Back in January I recorded the following observation about wedding vows - the two sentences that I will never forget. These were my thoughts:
"This has brought me to tears as my husband and I (3 years married, 11 years of friendship) are nearing the end of some serious financial and emotional hardship involving his suspension from work and my pregnancy with our second son (7 weeks old) as our toddler has just turned 2 years old. On the Feast of the Holy Family we went to mass at a local hospital because we knew it would only take 30 minutes (the best option is the fast option after a rough night with both of our children). Ryan had to leave the short mass almost immediately because our toddler started having a screaming tantrum, and I was standing alone rocking the newborn without any view of the sanctuary from behind a column in the hospital chapel. It was not pleasant, and it was not what I expected of mass 'as a family.'
Before the homily, the priest called all the married couples to come up to the altar to renew their wedding vows. I stood behind the column alone with my bobble-headed newborn as the short narrow aisle to the tiny chapel filled with married couples of all ages. I was a little peeved that we would not be able to participate in this sentimental exercise. I don't have many bible verses or poems memorized, I could count them on my fingers, but my vows are burned in my mind. I remember before our wedding that my dad told us not to have the priest recite for us to repeat, but rather to just remember them. He recited the vows that he has known and lived for the past 29 years to prove how simple and possible it is to remember such an important statement, and he is neither a nerd nor a romantic! (he's a golfer)
As the priest asked everyone to repeat after him, I recalled my vows silently behind that column, and it was a beautiful reminder of our commitment and of nostalgia for our wedding day.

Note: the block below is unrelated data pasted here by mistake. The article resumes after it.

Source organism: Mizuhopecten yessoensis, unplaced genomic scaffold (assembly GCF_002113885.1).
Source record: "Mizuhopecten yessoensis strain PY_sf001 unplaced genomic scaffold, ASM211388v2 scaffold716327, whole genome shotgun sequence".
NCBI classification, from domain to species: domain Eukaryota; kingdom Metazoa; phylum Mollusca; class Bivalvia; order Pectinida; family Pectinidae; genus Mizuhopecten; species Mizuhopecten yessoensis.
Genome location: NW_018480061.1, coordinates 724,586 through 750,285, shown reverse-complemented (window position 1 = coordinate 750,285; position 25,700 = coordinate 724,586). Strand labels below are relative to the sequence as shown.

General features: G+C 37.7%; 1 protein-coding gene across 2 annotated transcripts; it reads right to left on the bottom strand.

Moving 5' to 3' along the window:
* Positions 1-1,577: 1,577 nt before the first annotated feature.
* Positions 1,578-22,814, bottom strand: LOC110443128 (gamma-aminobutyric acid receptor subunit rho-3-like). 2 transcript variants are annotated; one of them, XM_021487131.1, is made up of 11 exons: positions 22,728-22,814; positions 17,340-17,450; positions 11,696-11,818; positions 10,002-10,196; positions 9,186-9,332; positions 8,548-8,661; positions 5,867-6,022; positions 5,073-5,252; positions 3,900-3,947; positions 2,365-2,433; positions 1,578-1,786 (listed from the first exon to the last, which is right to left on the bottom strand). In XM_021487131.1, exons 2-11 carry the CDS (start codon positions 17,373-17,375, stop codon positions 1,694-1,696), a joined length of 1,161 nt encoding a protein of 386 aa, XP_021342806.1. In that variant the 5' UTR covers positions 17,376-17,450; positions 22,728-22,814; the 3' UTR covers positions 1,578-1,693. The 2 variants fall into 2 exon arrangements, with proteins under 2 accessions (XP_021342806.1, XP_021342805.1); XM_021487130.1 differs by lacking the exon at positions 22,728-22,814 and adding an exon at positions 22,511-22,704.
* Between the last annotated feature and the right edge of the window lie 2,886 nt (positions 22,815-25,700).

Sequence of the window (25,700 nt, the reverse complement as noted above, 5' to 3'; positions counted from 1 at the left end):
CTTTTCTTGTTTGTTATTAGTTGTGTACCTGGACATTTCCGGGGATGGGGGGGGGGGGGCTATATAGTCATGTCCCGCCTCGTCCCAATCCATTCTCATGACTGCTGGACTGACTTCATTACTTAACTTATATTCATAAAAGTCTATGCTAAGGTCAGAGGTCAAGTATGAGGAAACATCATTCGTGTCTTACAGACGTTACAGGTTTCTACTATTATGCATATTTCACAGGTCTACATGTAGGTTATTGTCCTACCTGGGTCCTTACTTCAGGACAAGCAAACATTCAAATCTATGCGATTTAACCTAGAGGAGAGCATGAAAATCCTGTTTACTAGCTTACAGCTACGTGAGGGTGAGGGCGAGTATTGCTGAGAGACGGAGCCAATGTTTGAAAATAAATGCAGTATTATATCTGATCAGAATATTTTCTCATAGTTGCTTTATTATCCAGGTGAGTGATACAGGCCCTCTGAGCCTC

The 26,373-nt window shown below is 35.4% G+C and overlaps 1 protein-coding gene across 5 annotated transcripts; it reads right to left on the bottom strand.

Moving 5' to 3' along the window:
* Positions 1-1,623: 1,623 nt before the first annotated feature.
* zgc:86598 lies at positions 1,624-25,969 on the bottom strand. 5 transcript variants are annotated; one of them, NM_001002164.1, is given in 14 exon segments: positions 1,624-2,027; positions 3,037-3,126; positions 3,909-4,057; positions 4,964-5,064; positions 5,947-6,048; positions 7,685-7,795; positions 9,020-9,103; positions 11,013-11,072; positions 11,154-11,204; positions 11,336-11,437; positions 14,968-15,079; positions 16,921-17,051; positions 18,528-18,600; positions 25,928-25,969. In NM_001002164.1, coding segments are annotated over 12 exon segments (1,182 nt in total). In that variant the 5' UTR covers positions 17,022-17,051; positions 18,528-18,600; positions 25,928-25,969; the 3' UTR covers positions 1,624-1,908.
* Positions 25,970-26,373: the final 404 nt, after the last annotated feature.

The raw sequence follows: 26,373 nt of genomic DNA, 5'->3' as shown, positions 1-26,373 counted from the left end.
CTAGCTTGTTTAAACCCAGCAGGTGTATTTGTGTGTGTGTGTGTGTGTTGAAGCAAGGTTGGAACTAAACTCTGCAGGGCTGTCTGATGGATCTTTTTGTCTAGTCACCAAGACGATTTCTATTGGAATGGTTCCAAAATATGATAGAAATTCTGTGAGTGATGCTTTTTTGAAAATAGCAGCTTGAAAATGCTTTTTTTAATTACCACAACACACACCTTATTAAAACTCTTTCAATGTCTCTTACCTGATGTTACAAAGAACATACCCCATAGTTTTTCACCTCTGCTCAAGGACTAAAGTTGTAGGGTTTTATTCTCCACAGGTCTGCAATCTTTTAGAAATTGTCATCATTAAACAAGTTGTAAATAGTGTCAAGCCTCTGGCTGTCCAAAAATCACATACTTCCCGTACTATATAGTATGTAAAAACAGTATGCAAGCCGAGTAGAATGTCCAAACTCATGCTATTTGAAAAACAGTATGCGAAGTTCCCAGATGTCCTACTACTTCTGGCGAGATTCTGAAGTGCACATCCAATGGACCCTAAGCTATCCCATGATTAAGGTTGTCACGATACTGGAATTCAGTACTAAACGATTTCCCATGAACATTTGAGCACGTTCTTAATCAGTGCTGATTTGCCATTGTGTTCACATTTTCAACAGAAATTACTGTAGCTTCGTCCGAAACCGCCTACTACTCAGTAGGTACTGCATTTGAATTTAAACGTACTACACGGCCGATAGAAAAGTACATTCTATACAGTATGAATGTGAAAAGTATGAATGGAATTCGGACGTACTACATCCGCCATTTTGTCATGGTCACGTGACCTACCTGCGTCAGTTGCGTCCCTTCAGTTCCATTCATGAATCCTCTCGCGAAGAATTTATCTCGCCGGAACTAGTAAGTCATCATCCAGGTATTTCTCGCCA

Shortly after the vow renewal a young boy (about 8 years old) came over and offered me his seat, which was a beautiful reminder that my family will get there. The boys will grow up, and we will be able to go to mass together again without raising hell or hunting down the quickest mass in town. There are still chivalrous men raising chivalrous boys in this world that seems to totally reject the values of respect and charity - women should ALWAYS take a seat offered by a boy to give the feedback that he is doing the right and manly thing and that women notice and appreciate the respect of men. Even though I'm sometimes standing alone bouncing a squirmy baby, my other half is with me in spirit wrestling a disgruntled toddler."
The vows are in no way deceptive. The vows are clear that there will be ups and downs. There will be ease and there will be struggle. There will be surf'n'turf and there will be rice'n'beans. The choice is one that will last a lifetime of sunshine and storms. The bond of marriage is for the blissful and care-free honeymoon and for the sleep-deprivation of early parenthood, the date-nights and the bill payments, the giggles and the sobs.
I, Renee, take you, Ryan, to be my husband. I promise to be true to you in good times and in bad, in sickness and in health; I will love you and honor you all the days of my life.
Cheers, to the days that end with kazoo fanfares and raining petals!